Robert Fisk, the Middle East correspondent for the UK’s widely-read Independent, recently showed why it is that Islamic jihadists and terrorists, including the late Osama bin Laden, strongly recommend his propaganda to Western readers.
In a recent article Fisk goes out of his way to demonize the abused Christian minorities of the Middle East for supporting those secularist leaders most likely to preserve their freedoms and dignity. For instance, after portraying the Middle East’s “old guard” in the worst possible terms, he complains that “Ahmed Shafiq, the Mubarak loyalist, has the support of the Christian Copts, and Assad has the support of the Syrian Christians. The Christians support the dictators. Not much of a line, is it?”
In Fisk’s way of thinking, Christians of Egypt and Syria are freedom-haters because they support the secularist old guard, whereas the Sharia-pushing Islamists are freedom-lovers.
“Not much of a line, is it?” — especially from someone who supposedly lives and travels in the Middle East and is deemed an authority on the region. Completely missing from his narrative is why Christians are supporting Shafiq and Assad: because the alternatives, the Islamists, have been making their lives a living hell.
Fisk’s biased narrative is, of course, not original to him, but rather originates with his friends — the Islamists. Soon after the first presidential elections in Egypt, many Islamists bemoaned Shafiq’s good showing, laying the blame directly on Egypt’s Christian Copts, who reportedly came out in large numbers voting for the secular candidates. Tarek al-Zomor, a prominent figure of the Gama’a al-Islamiyya, the terrorist organization that slaughtered some 60 European tourists, including several of Fisk’s countrymen, during the Luxor Massacre, “demanded an apology from the Copts” for voting for Shafiq, threatening that “this was a fatal error.”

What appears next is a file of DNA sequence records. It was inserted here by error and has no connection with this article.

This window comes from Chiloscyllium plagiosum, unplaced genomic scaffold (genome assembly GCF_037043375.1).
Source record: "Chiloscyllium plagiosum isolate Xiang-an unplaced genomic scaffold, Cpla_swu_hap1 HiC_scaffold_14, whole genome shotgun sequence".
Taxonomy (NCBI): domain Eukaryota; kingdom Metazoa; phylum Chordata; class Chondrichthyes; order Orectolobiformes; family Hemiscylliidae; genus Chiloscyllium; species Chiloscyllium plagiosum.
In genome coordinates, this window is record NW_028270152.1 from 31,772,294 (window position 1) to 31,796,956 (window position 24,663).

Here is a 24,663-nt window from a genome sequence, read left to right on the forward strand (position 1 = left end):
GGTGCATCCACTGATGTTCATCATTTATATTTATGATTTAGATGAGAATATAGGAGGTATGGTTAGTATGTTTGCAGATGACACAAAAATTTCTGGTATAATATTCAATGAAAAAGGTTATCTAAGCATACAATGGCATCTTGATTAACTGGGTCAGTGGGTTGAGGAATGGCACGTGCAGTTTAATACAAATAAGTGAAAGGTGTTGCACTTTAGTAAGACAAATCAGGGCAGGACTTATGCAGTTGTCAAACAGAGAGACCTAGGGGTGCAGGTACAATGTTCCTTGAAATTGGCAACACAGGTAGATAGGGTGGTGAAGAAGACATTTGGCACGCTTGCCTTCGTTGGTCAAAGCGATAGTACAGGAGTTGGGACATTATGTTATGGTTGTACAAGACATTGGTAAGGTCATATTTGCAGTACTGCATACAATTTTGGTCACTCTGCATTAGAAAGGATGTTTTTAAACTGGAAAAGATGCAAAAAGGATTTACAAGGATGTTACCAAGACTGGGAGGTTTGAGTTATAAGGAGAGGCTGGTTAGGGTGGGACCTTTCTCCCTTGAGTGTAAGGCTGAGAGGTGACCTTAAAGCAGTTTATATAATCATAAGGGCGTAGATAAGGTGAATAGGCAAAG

Abu Ismail, the Salafi presidential candidate who was disqualified, expressed “great disappointment” in “our Coptic brethren,” saying that “I do not understand why the Copts so adamantly voted for Ahmed Shafiq,” portraying it as some sort of conspiracy between the Copts, the old regime, and even Israel: “Exactly what relationship and benefit do the Copts have with the old regime”?
The uncritical Fisk follows suit and asks the same questions, portraying the Mideast’s Christians as unpatriotic.
Missing from the Islamists’ — and Fisk’s –narrative is the fact that Christians are under attack by Islamists, especially in Egypt and Syria, where Christian women and children are regularly abducted, molested, and forced to convert; where churches and monasteries are regularly attacked; where blasphemy laws imprison or kill, and calls for jizya are back — in short, where Christians are persecuted (see entries for Egypt and Syria in my monthly “Muslim Persecution of Christians” for an idea). Moreover, the ultimate goal of Fisk’s supposedly freedom-loving Islamists — the enforcement of a decidedly anti-freedom Sharia law — will naturally spell disaster for Christians, since this draconian law code emphatically condemns non-Muslim “infidels” to dhimmi status — barely tolerated, second-class “citizens” of the Islamic state.